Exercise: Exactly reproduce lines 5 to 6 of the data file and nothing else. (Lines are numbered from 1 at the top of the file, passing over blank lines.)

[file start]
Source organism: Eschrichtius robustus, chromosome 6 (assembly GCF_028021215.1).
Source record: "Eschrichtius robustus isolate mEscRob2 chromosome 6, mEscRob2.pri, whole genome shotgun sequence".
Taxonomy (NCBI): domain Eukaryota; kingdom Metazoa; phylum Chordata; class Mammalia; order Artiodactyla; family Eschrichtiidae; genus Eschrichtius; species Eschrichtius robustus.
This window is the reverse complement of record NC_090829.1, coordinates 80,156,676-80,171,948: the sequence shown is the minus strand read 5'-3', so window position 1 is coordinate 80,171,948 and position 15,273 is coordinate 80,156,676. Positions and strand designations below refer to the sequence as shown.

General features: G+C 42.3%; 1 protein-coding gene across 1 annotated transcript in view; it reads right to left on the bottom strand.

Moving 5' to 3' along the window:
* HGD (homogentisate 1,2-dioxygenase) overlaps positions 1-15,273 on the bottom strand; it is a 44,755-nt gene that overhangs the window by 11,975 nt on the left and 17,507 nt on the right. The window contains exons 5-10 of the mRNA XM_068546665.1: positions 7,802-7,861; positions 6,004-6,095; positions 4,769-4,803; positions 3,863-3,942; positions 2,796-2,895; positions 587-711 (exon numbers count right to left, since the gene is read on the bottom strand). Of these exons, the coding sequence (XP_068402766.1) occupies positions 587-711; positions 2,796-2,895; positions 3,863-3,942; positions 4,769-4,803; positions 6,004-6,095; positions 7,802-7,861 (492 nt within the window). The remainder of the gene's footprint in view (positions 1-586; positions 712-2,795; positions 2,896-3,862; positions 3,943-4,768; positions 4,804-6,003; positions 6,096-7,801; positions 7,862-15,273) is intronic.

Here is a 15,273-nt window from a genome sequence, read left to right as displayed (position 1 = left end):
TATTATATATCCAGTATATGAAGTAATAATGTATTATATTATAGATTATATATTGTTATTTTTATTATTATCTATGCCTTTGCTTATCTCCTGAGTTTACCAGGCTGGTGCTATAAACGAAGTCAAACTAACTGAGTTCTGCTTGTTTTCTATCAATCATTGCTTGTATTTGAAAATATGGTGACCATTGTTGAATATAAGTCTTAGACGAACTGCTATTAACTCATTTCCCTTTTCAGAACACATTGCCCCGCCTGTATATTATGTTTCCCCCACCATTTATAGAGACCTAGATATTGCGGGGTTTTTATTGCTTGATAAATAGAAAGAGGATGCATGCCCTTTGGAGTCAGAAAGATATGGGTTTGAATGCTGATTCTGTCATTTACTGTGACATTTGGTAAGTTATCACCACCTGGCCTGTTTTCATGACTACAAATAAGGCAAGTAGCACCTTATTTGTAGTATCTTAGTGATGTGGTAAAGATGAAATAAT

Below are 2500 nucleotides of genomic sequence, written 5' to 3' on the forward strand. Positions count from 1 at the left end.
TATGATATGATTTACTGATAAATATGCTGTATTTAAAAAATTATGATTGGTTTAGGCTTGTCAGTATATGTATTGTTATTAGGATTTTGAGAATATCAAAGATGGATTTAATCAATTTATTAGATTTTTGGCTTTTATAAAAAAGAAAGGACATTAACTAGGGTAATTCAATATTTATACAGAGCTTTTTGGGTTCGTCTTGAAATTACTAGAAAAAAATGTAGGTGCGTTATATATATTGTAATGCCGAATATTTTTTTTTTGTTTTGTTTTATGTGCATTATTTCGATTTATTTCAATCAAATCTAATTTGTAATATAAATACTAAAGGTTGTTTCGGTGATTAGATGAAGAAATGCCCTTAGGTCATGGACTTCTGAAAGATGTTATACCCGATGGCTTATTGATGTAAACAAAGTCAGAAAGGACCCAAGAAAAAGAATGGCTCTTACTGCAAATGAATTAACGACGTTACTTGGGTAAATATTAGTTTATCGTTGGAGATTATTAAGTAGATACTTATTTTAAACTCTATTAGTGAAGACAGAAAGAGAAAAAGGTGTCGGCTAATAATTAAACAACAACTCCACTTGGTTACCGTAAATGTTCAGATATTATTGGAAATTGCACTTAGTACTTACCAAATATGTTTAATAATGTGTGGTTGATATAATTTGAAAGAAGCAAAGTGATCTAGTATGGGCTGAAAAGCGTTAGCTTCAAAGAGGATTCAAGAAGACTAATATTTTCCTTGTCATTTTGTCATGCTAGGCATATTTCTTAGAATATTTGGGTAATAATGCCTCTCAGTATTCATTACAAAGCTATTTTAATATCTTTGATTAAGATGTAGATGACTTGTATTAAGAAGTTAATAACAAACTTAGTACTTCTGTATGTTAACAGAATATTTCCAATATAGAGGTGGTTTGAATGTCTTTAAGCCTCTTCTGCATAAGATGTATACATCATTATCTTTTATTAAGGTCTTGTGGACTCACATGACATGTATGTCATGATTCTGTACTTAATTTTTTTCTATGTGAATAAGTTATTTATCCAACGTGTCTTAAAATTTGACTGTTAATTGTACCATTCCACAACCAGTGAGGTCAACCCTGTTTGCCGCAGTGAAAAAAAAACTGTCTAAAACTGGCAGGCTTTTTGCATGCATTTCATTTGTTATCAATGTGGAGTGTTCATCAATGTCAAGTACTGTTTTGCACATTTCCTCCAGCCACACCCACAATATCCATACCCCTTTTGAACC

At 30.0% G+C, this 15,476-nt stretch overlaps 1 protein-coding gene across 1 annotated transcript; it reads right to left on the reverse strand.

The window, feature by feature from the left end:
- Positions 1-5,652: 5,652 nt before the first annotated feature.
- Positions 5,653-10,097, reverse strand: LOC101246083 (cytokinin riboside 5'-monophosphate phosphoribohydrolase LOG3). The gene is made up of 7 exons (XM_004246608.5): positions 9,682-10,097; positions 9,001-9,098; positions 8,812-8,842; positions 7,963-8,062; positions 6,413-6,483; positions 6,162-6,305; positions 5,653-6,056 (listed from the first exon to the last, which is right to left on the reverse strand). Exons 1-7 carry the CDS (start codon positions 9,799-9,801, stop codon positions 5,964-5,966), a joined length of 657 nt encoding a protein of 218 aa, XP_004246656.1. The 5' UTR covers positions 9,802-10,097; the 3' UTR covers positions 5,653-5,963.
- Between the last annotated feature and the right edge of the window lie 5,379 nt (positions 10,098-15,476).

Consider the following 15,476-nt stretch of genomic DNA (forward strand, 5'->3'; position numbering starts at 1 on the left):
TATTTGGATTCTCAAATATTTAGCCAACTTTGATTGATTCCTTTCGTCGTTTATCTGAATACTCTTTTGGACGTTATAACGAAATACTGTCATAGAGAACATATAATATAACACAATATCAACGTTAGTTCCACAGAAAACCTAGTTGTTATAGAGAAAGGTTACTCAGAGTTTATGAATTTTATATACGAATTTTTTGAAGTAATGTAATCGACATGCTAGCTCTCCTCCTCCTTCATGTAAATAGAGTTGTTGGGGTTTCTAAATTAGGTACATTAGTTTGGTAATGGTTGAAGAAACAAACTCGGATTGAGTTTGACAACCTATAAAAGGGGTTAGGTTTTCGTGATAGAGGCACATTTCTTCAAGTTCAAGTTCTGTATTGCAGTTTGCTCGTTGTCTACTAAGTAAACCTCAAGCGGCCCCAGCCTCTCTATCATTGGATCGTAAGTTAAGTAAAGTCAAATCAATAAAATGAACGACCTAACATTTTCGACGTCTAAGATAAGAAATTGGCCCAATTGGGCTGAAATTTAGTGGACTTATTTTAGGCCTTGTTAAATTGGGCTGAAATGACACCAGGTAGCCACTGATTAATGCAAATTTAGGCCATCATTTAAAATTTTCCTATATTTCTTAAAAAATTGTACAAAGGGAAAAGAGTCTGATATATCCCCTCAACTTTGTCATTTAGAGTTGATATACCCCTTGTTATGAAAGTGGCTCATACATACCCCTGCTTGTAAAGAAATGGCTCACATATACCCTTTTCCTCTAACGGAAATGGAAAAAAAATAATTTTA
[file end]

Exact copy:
General features: G+C 42.3%; 1 protein-coding gene across 1 annotated transcript in view; it reads right to left on the bottom strand.

Moving 5' to 3' along the window: